India & drug pricing : Now, list of essential meds questioned

23 Oct

In continuation of the challenges arising from the roll-out of India’s new drug pricing policy, a question has now been raised on the current National List of Essential Medicines (NLEM) that specifies the universe of drugs under price control.

“Some may argue that the NLEM is not appropriately designed,” said Dilsher Singh Kalha, Secretary, Department of Pharmaceuticals (DoP) which administers the policy, addressing CEOs and senior executives at the annual general meeting of industry body OPPI three weeks ago.

Let me count the reasons

In his speech and later while talking to the media on the sidelines of the event, Kalha spoke of why the NLEM might need amending.

Under the new policy, prices are fixed as a simple average of the prices of the top three brands by market share of a specified drug. For almost 100 drugs in the NLEM there is “no evidence of market price and share of the molecule,” he said.  The numbers are not captured in the database of IMS Health that the pricing authority relies on while fixing prices. “Some of these are hospital supplies,” he said adding that one option would be to amend the NLEM to leave out drugs that are not available in retail. (See a related post from Apothecurry last year arguing that data would be prove to be a stumbling block).

Two, 55 drugs have “better alternatives” available in the market which can be reflected in the NLEM only after amendment, he said.  “I have written to the ministry of health (MoH) that I would be guided by them (on this matter),” he said. The MoH supervises the preparation of the NLEM.

The NLEM 2011, which is the most recent one, comprises 348 drugs.

Easier said than done

This is significant.  The NLEM is not a document that can be easily amended. Preparing and updating the NLEM is a long, drawn-out process.  The NLEM 2011 took two years and the participation of over 87 experts from leading government hospitals, the Indian Pharmacopeia Commission, the World Health Organisation and so on. It was finalised after several rounds of deliberations, workshops etc.

True, the NLEM 2011 clearly refers to itself as a “dynamic document” that is revised on a regular basis. Prior to this it was revised in 2003 and before that in 1996.  That’s once every seven to eight years.

The question is : what is to happen in the interim?

Then, there have to be sound reasons to amend the NLEM.  Prima facie, the lack of availability of data does not seem to be a good enough one.  After all, keeping prices in check is just one use for the NLEM.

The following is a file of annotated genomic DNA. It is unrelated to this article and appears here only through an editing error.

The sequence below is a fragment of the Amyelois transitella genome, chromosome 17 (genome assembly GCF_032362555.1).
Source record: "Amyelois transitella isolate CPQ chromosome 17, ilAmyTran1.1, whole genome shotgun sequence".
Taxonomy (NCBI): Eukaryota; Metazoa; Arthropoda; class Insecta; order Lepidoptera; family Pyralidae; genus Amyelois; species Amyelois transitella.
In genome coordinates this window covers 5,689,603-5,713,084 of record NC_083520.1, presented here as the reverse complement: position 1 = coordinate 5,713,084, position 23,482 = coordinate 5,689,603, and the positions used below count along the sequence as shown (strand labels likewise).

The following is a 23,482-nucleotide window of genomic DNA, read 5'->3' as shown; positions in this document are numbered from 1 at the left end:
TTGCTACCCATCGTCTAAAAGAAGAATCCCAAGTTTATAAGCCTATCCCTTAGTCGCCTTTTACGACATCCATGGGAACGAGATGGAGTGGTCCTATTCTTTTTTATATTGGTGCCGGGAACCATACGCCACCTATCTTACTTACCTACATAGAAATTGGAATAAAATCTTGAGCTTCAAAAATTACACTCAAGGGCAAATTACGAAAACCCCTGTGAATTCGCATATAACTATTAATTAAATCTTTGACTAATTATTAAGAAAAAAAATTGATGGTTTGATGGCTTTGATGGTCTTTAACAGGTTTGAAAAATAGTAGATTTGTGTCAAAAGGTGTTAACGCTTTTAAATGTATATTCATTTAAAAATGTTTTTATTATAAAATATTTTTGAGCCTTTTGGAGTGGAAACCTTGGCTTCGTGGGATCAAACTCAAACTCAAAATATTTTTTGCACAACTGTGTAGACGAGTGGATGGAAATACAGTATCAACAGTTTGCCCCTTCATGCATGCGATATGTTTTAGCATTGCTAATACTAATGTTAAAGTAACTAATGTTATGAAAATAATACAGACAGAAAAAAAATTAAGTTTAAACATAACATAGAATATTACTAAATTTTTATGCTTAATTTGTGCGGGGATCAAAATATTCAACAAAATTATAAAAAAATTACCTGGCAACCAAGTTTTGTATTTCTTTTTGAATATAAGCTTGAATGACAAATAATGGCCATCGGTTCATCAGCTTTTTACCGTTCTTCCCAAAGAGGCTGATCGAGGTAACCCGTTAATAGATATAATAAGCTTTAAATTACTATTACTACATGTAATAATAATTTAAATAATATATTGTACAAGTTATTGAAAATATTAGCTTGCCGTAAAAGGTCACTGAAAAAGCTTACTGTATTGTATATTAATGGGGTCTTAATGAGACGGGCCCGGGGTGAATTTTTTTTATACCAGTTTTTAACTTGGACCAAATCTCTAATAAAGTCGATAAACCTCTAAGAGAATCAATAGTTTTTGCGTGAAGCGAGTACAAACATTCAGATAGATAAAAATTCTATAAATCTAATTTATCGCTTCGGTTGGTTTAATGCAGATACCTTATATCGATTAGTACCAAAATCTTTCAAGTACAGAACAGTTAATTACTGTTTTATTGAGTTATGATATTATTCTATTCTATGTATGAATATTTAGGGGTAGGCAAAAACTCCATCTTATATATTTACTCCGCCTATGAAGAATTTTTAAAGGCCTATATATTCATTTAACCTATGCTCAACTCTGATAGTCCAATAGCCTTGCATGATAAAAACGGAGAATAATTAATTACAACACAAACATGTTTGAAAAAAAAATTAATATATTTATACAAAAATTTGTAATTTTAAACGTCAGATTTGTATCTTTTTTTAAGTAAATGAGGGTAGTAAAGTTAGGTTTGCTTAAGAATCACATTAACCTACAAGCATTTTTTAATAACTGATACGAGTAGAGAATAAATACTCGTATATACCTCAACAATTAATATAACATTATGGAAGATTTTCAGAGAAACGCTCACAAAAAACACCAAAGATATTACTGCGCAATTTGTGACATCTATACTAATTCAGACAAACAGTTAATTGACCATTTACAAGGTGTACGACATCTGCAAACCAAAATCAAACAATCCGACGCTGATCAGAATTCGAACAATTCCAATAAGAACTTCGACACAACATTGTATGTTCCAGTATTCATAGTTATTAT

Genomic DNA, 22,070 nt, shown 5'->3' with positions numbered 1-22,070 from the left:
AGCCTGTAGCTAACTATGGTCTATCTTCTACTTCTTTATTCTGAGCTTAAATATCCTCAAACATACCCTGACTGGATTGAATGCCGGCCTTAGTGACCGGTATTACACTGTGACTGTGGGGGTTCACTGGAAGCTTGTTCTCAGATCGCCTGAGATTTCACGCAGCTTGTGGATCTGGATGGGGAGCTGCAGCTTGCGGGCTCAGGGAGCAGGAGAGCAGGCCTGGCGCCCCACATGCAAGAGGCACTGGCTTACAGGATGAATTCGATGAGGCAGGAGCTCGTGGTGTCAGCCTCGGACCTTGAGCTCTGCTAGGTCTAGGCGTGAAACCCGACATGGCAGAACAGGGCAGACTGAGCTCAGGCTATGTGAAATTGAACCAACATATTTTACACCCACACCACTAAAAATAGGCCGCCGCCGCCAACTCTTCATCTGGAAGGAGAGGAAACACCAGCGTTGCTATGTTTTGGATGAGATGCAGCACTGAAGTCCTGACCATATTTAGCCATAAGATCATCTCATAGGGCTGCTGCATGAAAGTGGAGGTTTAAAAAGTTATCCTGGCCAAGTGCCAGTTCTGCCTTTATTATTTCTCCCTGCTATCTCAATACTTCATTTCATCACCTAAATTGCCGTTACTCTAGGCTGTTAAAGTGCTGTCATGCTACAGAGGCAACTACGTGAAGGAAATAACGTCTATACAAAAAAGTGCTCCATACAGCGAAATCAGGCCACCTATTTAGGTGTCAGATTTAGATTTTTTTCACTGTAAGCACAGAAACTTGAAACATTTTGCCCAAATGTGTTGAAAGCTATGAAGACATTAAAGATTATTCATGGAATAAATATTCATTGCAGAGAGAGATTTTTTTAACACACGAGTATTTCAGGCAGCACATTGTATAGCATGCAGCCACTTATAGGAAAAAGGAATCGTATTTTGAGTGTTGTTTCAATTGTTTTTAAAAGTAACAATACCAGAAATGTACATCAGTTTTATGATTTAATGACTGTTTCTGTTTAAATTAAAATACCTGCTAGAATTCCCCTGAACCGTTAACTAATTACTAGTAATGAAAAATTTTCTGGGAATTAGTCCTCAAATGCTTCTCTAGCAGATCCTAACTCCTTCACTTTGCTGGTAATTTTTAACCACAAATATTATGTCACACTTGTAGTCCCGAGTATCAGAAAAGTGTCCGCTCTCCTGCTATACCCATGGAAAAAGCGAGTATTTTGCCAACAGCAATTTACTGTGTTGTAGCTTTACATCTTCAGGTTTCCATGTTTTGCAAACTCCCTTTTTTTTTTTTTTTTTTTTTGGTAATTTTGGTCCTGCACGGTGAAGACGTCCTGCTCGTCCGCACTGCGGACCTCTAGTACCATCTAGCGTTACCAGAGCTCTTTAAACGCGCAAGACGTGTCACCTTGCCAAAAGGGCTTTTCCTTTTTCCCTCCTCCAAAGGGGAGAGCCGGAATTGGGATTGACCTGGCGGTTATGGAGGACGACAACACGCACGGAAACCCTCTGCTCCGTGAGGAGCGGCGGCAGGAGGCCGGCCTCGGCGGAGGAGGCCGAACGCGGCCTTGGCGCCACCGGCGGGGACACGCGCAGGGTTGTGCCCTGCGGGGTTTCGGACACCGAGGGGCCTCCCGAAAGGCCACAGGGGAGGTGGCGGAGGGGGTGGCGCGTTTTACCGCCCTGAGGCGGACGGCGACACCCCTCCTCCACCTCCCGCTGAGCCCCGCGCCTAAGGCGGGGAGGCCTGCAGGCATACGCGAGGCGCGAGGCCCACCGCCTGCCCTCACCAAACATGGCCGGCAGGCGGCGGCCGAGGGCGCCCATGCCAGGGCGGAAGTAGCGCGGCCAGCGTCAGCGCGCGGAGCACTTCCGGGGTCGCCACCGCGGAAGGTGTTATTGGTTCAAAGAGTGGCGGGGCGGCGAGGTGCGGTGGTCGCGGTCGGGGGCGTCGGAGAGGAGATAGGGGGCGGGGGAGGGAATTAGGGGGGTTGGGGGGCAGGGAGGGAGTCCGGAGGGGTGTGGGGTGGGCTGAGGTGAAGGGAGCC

Another use is to promote the rational use of medicines and as a reference document for correct dosage forms and strengths for prescribing.  For instance, as the 2011 document points out, preference is to be given to single-drug formulations over combinations where appropriate. Also, there is an emphasis on cost-effectiveness.  “Careful selection of a limited range of essential medicines results in higher quality of care, better management of medicines, and more cost-effective use of health resources,” it says.

The use of the NLEM is “expected to improve prescribing practices as well as health outcomes,” the document says.  So clearly, there is a “prescriptive” element to the NLEM.

To amend it to reflect the molecules with more currency in the market it would be necessary to establish that these alternatives are indeed better from a scientific/clinical/cost point of view and not popular because the industry has promoted these for their own benefit in favour of others.

If the latter, then amending the NLEM to reflect that would be like the tail wagging the dog. Would the health ministry agree to that?

Between two stools

The Indian drug industry is currently in a period of adjustment to the new drug pricing policy that came into force earlier this year.  There have been hurdles such as a stand-off with chemists on trade margins, and too short a time allotted by the government to change packaging to reflect the new prices.  There has also been an impact on sales with industry growth slipping below the 10 per cent mark in the year to September – the first time in 2013, according to IMS Health.

The first two issues are gradually on their way to being resolved.  And industry is no doubt hoping that a reduction in prices will be compensated by an increase in volumes over time. That should give the government some breathing room from those who are both supplicating and sueing over the policy.

But it is now faced with what appears to be a more intractable problem. While the DoP has acknowledged it, it seems it expects the MoH to solve it. Will the MoH do so or will it hit the ball back into the DoP’s court?

This is an issue that the current secretary, DoP need not worry about for much longer. As Kalha pointed out himself he is due to retire at the end of the month. Unfortunately for his successor, bad news keeps.

Pic sourced from klynslis’s photostream on Flickr.

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